This author’s critical review of John Gregory Dunne’s 2001 New Yorker article “The American Raj: Pearl Harbor as Metaphor” is typical of apologists for American Empire. Somehow the fact that the U.S. illegally invaded and occupied the independent Hawaiian Kingdom is excusable because the U.S. occupiers were not as brutal as the Japanese.
John Gregory Dunne suggests imperialistic Americans got what they deserved at Pearl Harbor
John Wilson | posted 5/01/2001 12:00AM
Exactly seven months from today, Americans will mark the 60th anniversary of the Japanese attack on Pearl Harbor. A number of media events will surround that occasion, including a Tom Brokaw-hosted TV special. But even now the commemoration is underway. If you’ve been to a movie theater lately, you’ve probably seen the trailer for “Pearl Harbor,” a cinematic extravaganza scheduled to open on Memorial Day.
As if to launch a preemptive strike on the pieties of official ceremonies, the self-conscious gravity of documentaries, and the high-tech confections of Hollywood, John Gregory Dunne has written a piece for the May 7 issue of The New Yorker, an acid-penned article called “The American Raj: Pearl Harbor as Metaphor.”
Like his wife, Joan Didion, Dunne is a superb writer motivated above all by a hatred of cant, hypocrisy, and self-serving naivete. Whatever the subject of a particular work by Dunne, whether it be fiction or nonfiction, the ultimate purpose is the same: to show How Things Really Are, to rub his readers’ noses in it, and to expose the falseness of this or that comfortable illusion.
The primary illusion Dunne intends to expose in the New Yorker piece is nothing less than the myth of American exceptionalism. That is the master lie, so to speak, from which many smaller lies follow. Hence his title, “The American Raj,” which one would have thought was clear enough. But just in case some reader misses the point, Dunne’s piece appears under a kicker, “Annals of Empire,” which drives the lesson home: the United States rules over an empire, gotten by hook or by crook, just as the British did in India. The American sense of a distinctive national virtue is repugnant, and dangerous to boot.
Take the case of Pearl Harbor. In his deft, sardonic narrative, Dunne pictures the U.S. Navy of that era (prewar and wartime too) as a “feudal” domain in which the ethos of the American Raj appeared in an especially concentrated, virulent form. “Implicit in the idea of a Raj,” Dunne writes, “is a subject people, a question of color.” So the Navy, and particularly the Navy in Hawaii, was characterized by a smugly vicious racism. Dunne quotes from memoirs by Navy brass, newspapers of the period, and similar sources that speak contemptuously of the “mixed blood” hordes that contaminated Hawaii.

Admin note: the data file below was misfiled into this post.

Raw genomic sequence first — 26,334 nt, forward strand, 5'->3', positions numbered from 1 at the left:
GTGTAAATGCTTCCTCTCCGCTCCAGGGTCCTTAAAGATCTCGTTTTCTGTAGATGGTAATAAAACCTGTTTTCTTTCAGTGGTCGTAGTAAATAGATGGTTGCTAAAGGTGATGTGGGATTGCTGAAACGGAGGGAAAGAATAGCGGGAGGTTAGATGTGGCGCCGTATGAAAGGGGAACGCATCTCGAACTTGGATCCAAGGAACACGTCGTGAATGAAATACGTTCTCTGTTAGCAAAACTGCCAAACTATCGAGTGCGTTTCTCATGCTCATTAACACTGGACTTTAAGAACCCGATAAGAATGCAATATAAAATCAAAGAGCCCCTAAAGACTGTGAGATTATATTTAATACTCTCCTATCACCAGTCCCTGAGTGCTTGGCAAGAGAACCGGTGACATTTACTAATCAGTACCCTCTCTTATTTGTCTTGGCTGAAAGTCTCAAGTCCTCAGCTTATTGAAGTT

In a one-paragraph aside, Dunne argues that “racial condescension was matched by arrogance in tactical matters”; the U.S. fleet was woefully unprepared for the surprise attack at Pearl Harbor because the Navy systematically underestimated the Japanese, and did so because as Americans they were convinced of their racial superiority. The implication is that the arrogant racist American dunderheads more or less got what was coming to them when the Japanese planes appeared on the horizon early in the morning of December 7, 1941.
But that is not his main thrust, and quickly we move into territory familiar to readers of Dunne’s fiction, as he retells the story of the notorious Massie case, which began in September 1931 with the alleged abduction and rape of a Navy wife by five “half-breed hoodlums.” Apart from the moral issues-the handling of the case reflected racial condescension and arrogance in full measure-the story is full of the sort of bizarre detail Dunne relishes (as in his extraordinary account of the Teena Brandon case, published several years ago in The New Yorker), and the savage gusto of the telling rather overwhelms the ostensible point of the anecdote.
What was that point, exactly? No doubt there are Americans somewhere to be found who stubbornly refuse to acknowledge the reprehensible deeds that are part of the national heritage. Still, wouldn’t the much more common view be that yes, America is far from perfect, but in the conflict between the American empire and the Japanese empire, say, or the “evil empire” of the Soviet Union, as Ronald Reagan called it, there was no moral equivalence?
Is it relevant, for instance, to consider what the Japanese occupiers in the early 1930s-the time of the Massie incident-were routinely doing to Koreans, whose country they had taken over just a decade or so after the United States took over Hawaii? Would it be relevant to compare notions of racial, ethnic, and national superiority as found in the American popular press of the 1930s, and reflected in the U.S. Navy, with similar sources from Japan during the same period?
Not at all, Dunne might say. His case doesn’t require idealizing the Japanese; he merely needs to expose the myth of American virtue. I wonder. The differences between the empire of the Stars and Stripes and the empire of the Rising Sun seem quite profound. Acknowledging the import of those differences does not entail an uncritical, arrogant Americanism, but it suggests that the traditional understanding of Pearl Harbor is fundamentally correct.
John Wilson is editor of Books & Culture and editor-at-large for Christianity Today.